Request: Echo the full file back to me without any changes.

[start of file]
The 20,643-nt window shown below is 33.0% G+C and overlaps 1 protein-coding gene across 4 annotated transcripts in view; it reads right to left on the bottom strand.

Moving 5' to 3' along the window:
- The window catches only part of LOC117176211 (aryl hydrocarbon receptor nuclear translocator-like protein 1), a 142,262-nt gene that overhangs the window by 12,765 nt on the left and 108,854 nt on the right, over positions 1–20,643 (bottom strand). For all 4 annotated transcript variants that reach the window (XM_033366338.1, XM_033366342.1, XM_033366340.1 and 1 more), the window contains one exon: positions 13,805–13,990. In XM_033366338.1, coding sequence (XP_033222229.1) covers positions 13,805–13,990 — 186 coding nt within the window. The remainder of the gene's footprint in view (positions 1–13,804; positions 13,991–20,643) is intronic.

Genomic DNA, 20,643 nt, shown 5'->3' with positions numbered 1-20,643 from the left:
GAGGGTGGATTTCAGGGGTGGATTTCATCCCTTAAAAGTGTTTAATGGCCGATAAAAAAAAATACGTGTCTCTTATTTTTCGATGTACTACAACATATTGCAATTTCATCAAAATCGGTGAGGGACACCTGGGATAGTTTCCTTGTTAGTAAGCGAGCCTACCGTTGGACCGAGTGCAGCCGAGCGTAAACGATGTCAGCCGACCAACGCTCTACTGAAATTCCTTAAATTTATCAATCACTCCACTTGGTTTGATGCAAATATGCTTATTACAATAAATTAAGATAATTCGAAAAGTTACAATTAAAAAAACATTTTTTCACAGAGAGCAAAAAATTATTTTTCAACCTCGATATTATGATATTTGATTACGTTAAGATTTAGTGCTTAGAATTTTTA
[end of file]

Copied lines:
The 20,643-nt window shown below is 33.0% G+C and overlaps 1 protein-coding gene across 4 annotated transcripts in view; it reads right to left on the bottom strand.

Moving 5' to 3' along the window:
- The window catches only part of LOC117176211 (aryl hydrocarbon receptor nuclear translocator-like protein 1), a 142,262-nt gene that overhangs the window by 12,765 nt on the left and 108,854 nt on the right, over positions 1–20,643 (bottom strand). For all 4 annotated transcript variants that reach the window (XM_033366338.1, XM_033366342.1, XM_033366340.1 and 1 more), the window contains one exon: positions 13,805–13,990. In XM_033366338.1, coding sequence (XP_033222229.1) covers positions 13,805–13,990 — 186 coding nt within the window. The remainder of the gene's footprint in view (positions 1–13,804; positions 13,991–20,643) is intronic.

Genomic DNA, 20,643 nt, shown 5'->3' with positions numbered 1-20,643 from the left:
GAGGGTGGATTTCAGGGGTGGATTTCATCCCTTAAAAGTGTTTAATGGCCGATAAAAAAAAATACGTGTCTCTTATTTTTCGATGTACTACAACATATTGCAATTTCATCAAAATCGGTGAGGGACACCTGGGATAGTTTCCTTGTTAGTAAGCGAGCCTACCGTTGGACCGAGTGCAGCCGAGCGTAAACGATGTCAGCCGACCAACGCTCTACTGAAATTCCTTAAATTTATCAATCACTCCACTTGGTTTGATGCAAATATGCTTATTACAATAAATTAAGATAATTCGAAAAGTTACAATTAAAAAAACATTTTTTCACAGAGAGCAAAAAATTATTTTTCAACCTCGATATTATGATATTTGATTACGTTAAGATTTAGTGCTTAGAATTTTTA